While team leading contact tracing I was exposed to a lot about communications, education and public perceptions regarding COVID which were vital to an effective response. On reflection I can see that while our sectors targeted work in the HIV / BBV / STI is very effective, it’s also important to take the rest of the general public along the same journey. I think this particularly importing to combat the stigma and discrimination we face and that hinders us from all our programs having a greater impact. I plan to focus a lot my time and effort advocating for effective action in this area in line with the new NSW HIV STRATEGY 2021–2025.

I feel very lucky to have made a small contribution to the success of the NSW COVID response and want to thank all the incredible staff and the general public for their efforts in helping NSW stay safe from COVID-19.


Challenges of COVID-19 vaccination rollout

Marrianne Black - Management and Treatment Coordinator Hepatitis, HIV/AIDS and Sexual Health Program, Ethnic Communities Council of Queensland


 

The rollout of the COVID vaccine in GP Practices has been well accepted but challenging at the same time. Not all GP practices are geared up to be able to initiate the vaccines, whether that relates to availability of staff, capacity, space and willingness to take on the additional burden to already busy practices. Practice Nurses are taking on additional responsibilities to coordinate vaccination clinics and support the vaccine rollout in their practices.

The following themes have been identified from some GP practices I approached to understand their thoughts on the rollout. 

Work required to respond to interest about the vaccines:

  • Initially a large volume of calls were received to access the vaccine, this has substantially decreased following the concerns around the Astra Zeneca vaccine.
  • The establishment and management of waiting lists, including managing  additional calls from patients to be removed from the waiting lists.
  • Administrative time with additional appointment bookings for doctor review prior to vaccine to ensure patient meets criteria.
  • Scheduling of appropriate patients to attend the ‘COVID Vaccination clinic’, including the need to ensure adequate and appropriate space, time, staff and number of patients to ensure once the cold chain is broken that the all the vaccine in the vial is distributed.

 

Additional Nursing staff responsibilities:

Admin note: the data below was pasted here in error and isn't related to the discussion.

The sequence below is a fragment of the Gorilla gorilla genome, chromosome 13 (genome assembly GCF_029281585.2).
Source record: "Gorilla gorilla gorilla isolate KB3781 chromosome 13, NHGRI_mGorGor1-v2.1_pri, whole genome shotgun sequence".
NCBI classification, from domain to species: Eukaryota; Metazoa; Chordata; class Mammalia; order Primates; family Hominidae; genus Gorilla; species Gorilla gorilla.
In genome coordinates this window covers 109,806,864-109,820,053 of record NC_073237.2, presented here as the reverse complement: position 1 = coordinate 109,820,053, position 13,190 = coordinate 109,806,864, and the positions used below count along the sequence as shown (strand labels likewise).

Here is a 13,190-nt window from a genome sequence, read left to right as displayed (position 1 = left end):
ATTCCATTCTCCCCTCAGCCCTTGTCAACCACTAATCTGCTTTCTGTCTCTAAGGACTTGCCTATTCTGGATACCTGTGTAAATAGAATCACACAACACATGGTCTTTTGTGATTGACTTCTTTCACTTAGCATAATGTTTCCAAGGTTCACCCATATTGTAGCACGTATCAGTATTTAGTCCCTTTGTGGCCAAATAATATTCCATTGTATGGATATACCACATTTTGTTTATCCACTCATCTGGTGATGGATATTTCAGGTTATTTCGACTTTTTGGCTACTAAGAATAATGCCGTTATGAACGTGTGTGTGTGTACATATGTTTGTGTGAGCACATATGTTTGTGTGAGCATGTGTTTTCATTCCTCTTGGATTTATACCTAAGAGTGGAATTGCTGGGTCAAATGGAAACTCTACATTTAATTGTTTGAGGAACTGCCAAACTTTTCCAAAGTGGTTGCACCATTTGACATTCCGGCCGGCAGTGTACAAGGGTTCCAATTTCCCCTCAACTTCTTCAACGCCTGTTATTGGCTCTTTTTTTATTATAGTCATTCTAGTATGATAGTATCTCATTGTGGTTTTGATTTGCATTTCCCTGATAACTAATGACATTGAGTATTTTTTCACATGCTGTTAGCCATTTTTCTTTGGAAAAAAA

• Additional time required to set up clinics (for some Practices outside of normal hours) and be available to assist the GP.
  • Ensuring 10 people available to receive the vaccine once the cold chain is broken. If a patient cancels or reschedules, a new patient needs to be contacted and available to attend the clinic (this is often a nursing responsibility).
  • Obtaining informed consent, including arranging interpreters and coordinating clinics to optimise their time.
  • Patient education to reduce concerns regarding the vaccine, whilst some nurses have advised that the older population are less concerned (mostly related to knowing the increased risk of COVID) some who are eligible are concerned about possible reactions.
  • Creating a patient profile for patients referred from (non-vaccinating practices)
  • The time required to record patient details to the AIR post vaccination.

 

Some additional concerns included:

  • Changes to eligibility has caused concern and has been identified as reducing trust within the community.
  • Many people who are eligible are opting to wait.
  • Concerns raised for those under 50 who had received the first dose before the changes, one doctor stating some patients feel ‘robbed’.
  • The need to use staff as interpreters at times.
  • Adequate remuneration for the amount of work and staff involved for each patient.
  • People are obtaining information from many sources and many myths and misconceptions need to be addressed. This includes social media, and ethnic media (people accessing information in their first language from their country of origin that may be having a vastly different experience than here in Australia).
  • Patients who are seen at non-vaccinating clinics following receipt of a health summary, are directed to register on-line or find clinics with vaccine available.
  • Some communities are more conservative and opting to wait.